I think this question is too abstract to be able to really answer well. I think there are 3 ways to go about getting started answering, but ultimately it's going to come down to the third.
First way to answer I can think of is: Elasticsearch, Logstash, Beats, and Kibana are all highly configurable and Elasticsearch has extremely rich RESTful APIs that allow you to build complex applications on top of it. They're also all pluggable or provide libraries to build from. For example, there are a variety of Elasticsearch plugins, Logstash input, filter, and output plugins, Kibana plugins, and Beats has a library that people have built a variety of community Beats from. But due to the richness of Elasticsearch's APIs, a lot of times users don't need to actually plug/extend any of the core APIs. Also, you can pick and choose which of the components you use. Some people just use Elasticsearch and build their own data loaders / apps / visualizations that show data on top. Others use just Elasticsearch+Kibana and have their own or 3rd party data shippers. Others just use Elasticsearch+Logstash or Elasticsearch+Beats or Elasticsearch+Beats+Logstash.
Second way may be by talking about the variety of example use cases. A small selection of them is outlined here.
- Elasticsearch is used for full-text search a lot of places. For example, it's what powers Wikipedia's search and you can find tons of examples of people using Elasticsearch for this type of use case.
- Because it's very good at full-text search (and other types of search), it can be used for Enterprise search. There are a variety of companies which build connectors that push enterprise data into Elasticsearch and/or provide an enterprise search UI on top (as well as open source frameworks to do similar).
- It's also used by a number of organizations for geo search and analytics (e.g. ArcGIS, Uber, USGS and others), as there are rich geo search and analytics functions in Elasticsearch and Kibana.
- Probably the most well known use case for the Elastic Stack is operational log analytics. You can find thousands of users doing this, often referred to by this use case's older moniker "ELK," which stands for "Elasticsearch, Logstash, and Kibana."
- The same log analytics platform is also used by organizations like USAA to power security analytics and threat hunting.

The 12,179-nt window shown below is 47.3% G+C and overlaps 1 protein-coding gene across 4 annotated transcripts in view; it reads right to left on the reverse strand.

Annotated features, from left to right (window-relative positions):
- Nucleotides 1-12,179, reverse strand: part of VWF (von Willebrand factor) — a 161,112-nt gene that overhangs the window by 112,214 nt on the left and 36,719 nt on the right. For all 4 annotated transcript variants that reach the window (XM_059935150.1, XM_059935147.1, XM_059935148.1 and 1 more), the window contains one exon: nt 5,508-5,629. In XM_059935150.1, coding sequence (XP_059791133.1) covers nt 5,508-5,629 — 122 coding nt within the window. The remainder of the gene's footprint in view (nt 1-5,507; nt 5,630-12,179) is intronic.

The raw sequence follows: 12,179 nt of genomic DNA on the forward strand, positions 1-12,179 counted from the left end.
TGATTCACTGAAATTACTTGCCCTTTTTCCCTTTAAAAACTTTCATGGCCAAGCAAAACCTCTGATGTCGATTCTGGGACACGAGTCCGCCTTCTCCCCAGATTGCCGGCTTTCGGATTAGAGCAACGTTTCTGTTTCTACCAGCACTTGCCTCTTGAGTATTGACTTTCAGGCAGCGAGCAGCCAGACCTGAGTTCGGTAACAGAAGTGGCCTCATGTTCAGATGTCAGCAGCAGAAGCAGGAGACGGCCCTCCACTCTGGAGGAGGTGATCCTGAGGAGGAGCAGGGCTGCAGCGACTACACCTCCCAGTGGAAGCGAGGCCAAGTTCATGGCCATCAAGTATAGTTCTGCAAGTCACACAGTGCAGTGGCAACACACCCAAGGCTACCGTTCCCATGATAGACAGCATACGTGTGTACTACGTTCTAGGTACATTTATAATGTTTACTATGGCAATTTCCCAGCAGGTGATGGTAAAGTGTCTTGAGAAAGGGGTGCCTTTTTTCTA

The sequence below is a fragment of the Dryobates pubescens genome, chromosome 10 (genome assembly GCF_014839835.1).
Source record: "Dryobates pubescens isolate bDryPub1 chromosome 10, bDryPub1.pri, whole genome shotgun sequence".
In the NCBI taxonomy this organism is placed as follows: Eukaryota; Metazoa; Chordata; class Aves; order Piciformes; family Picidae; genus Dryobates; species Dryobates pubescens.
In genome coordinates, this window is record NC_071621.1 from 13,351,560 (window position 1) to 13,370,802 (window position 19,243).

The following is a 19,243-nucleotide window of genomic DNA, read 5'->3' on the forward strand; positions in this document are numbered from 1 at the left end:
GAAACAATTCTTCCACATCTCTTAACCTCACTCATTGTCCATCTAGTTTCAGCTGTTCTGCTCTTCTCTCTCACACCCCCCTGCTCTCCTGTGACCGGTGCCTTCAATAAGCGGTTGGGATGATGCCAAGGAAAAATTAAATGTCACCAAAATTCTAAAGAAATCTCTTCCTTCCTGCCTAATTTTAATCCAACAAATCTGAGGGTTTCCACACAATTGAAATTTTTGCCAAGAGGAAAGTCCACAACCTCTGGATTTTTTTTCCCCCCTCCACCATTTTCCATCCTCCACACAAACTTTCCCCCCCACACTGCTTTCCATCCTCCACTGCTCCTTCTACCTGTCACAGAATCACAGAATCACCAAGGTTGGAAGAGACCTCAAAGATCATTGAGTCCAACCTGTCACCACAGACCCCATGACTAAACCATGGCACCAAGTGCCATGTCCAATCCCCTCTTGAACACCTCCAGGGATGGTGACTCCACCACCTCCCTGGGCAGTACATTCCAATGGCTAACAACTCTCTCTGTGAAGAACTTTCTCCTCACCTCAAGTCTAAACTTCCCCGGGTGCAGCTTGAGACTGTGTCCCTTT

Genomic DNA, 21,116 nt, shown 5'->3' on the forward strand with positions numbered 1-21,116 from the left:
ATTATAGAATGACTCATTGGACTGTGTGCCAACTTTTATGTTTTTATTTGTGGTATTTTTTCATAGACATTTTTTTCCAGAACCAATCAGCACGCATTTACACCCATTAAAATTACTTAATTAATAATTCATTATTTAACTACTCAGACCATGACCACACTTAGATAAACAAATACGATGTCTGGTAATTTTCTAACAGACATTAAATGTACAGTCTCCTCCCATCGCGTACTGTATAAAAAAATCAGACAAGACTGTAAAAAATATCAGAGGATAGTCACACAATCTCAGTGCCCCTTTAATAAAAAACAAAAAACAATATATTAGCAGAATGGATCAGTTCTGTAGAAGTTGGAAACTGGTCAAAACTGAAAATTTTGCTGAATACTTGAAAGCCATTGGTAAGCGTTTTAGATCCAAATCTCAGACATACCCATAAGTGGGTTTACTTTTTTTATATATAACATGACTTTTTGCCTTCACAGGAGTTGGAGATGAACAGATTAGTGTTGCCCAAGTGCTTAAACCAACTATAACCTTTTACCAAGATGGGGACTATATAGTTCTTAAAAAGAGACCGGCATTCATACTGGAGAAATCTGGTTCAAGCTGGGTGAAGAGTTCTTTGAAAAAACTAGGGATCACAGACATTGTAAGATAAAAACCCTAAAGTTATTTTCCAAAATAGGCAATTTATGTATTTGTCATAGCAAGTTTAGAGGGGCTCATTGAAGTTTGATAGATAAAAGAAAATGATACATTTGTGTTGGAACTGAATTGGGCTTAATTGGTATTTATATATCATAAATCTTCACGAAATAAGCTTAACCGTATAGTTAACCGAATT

- It's often used as a BI / business analytics tool, partially because Kibana is a pretty rich tool that can sit on top of Elasticsearch and visualize business data, partially because Elasticsearch has built-in columnar storage in the form of
doc_values, and partially because it's nice to have your logs feed directly into your BI tool, since things like KPIs often can be deduced from logs anyway. Again, you can find a variety of users doing exactly this, like Yodle and The Guardian.
- It can be used for metrics data, like NASA has done with shipping telemetry data back from the Mars rover. We're seeing an uptick in metrics data use cases, for a few reasons. First, because we have Metricbeat, which provides an easy way to ship metrics data. Second, because Elasticsearch came out with specialized structure in 5.0 for dealing with numeric data more efficiently. Third, because Kibana is a great visualization tool for it, especially with Timelion and Time Series Visual Builder (just released in 5.4) in Kibana. And fourth, because a lot of times it just makes sense to combine your metrics data with your logs (because you want to find out why that metric is high/low and it doesn't always make sense to duplicate your data if you have a ton of it) and Elasticsearch is already a great search/analytics engine for logs. So Elasticsearch is increasingly being used as a backend for IoT systems.
The above just sort of begins to touch on it. Elasticsearch is used as the backbone for eDiscovery applications like kCura, searching Electronic Medical Records (EMRs) at places like UCLA, tracking and analyzing stock trades at Goldman Sachs, powering advertising platforms, eCommerce websites, social media analytics and NLP engines, and many other use cases.
Because of the variety of use cases, the third way to answer is just to turn it around and ask you "what do you plan on doing?"